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A new class explores the effect of diseases on culture, politics, art, and literature.
"Epidemics in History," a course developed after Dartmouth moved to remote learning for the spring term in response to the COVID-19 pandemic, brought together scholars and undergraduates from across disciplines to explore the cultural and political history of epidemics from ancient times to the present.
The idea started with Daniel Benjamin, the Norman E. McCulloch Jr. Director of the John Sloan Dickey Center for International Understanding, who says he saw the class as an opportunity to put the current crisis in perspective.
Each unit of the class includes at least one video lecture prepared by faculty members or guest speakers that is supported by readings on the topic and followed up with small group discussion sessions in Zoom.
"The response was tremendous," Benjamin says. "We have more than 20 faculty members and guest speakers lecturing from a really rich syllabus, and it clearly caught the interest of a lot of undergrads. We have nearly 100 students enrolled in the course."
The class examines how epidemics through time have influenced art, political systems, philosophy, religion, and culture.
"We have Russ Muirhead in government lecturing on the Plague of Athens; econ professor Meir Kohn on the economic consequences of the Black Death; historian Colin Calloway speaking on the effects of smallpox on Native American people in the 18th century; Donald Pease speaking on epidemics in the works of early American writers such as Poe and Irving—it was just a remarkable outpouring from the faculty who pulled all this together in a very short time," Benjamin says.
And the course followed through to modern times, right up to the COVID-19 crisis, Benjamin says.
"Scholars like Bethany Moreton in history put together four full lectures on AIDS," he says. "We also tapped alums with deep experience, such as Martin Cetron '81, a physician who is a senior official at the Centers for Disease Control, and Rand Beers '64, who was a top White House official during the 2014-16 Ebola epidemic."
Benjamin says the course spurred so much interest that he plans to start posting much of the course material on the Dickey Center website so others can learn from it.
Professor of History Cecilia Gaposchkin, a medievalist, presented seven mini-lectures looking at the how the Black Death influenced religious thought, the practice of medicine, the scapegoating of Jews, and how disease was integrated into the art and culture of the period. Amid the disruption of COVID-19, students and faculty seemed drawn to the chance to examine this history, and to try to understand how disease has influenced civilization, she says.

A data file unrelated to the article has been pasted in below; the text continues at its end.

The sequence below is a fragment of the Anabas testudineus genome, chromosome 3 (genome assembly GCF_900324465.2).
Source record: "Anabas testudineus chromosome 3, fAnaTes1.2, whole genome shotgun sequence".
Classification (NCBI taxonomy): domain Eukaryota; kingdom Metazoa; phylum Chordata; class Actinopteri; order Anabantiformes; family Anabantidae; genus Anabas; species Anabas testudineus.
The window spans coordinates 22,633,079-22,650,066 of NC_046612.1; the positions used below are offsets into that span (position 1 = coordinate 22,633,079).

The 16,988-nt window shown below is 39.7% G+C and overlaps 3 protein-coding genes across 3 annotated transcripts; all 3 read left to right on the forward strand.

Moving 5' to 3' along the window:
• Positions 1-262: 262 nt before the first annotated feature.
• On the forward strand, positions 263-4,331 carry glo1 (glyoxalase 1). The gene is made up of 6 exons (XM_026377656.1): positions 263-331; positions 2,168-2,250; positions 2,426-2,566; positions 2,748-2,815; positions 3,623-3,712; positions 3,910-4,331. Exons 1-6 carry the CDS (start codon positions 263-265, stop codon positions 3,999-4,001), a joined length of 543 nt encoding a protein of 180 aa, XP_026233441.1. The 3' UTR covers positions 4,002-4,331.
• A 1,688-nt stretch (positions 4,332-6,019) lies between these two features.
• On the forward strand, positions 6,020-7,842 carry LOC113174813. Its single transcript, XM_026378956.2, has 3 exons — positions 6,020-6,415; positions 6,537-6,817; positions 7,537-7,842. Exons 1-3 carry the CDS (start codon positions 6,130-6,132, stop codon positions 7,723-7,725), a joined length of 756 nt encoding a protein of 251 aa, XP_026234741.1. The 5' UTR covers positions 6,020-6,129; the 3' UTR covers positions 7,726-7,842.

Professor of History Cecilia Gaposchkin lectures on the impact of the Black Death on art and culture for the epidemics in history class. (Edited by Chris Johnson)
"The Black Death is a compelling story, and it's gory, but it's suddenly now a live question, so students are interested in it because it's exploring questions in the past that illuminate the present," Gaposchkin says. "It becomes a heuristic mechanism to understand that there are different categories of thinking in response to such an event. As I often tell my students, 'This is not that,' but there are elements from that time that will help them in thinking about their present."
Olivia Brody-Bizar '21, a quantitative social science major, is studying remotely from her family home near Philadelphia. Though she would prefer to be on campus, she says, she appreciates that the history of epidemics class has allowed her to explore disciplines—like art history or literature—that are outside of her academic focus. And she says that the small group discussions in Zoom have provided a welcome space to connect with and compare notes with other Dartmouth students about life in this time of pandemic.
"When we talk about what we're experiencing now, we use the word 'unprecedented' a lot. It's unprecedented for our lifetime, but epidemics have been there throughout history," she says. "I see parallels with the past in the way epidemics take hold of society, often in ways that can't be seen in the moment, but I'm really comforted by the fact that we are living now, and that we have science and technology and hopefully there is a solution on the way."
The class has also shown her that epidemics have sparked positive change, Brody-Bizar says. "We talked a lot about the art and invention that came after plagues and how it spurred a lot of innovation and changes to society. We're seeing that in real time with the way people are being inventive in socializing and in the changes to daily life. I don't know that we can predict what's to come, but I think there will definitely be drastic changes. It's happened before, so I feel like there is solace in a historical point of view."
William Platt can be reached at firstname.lastname@example.org.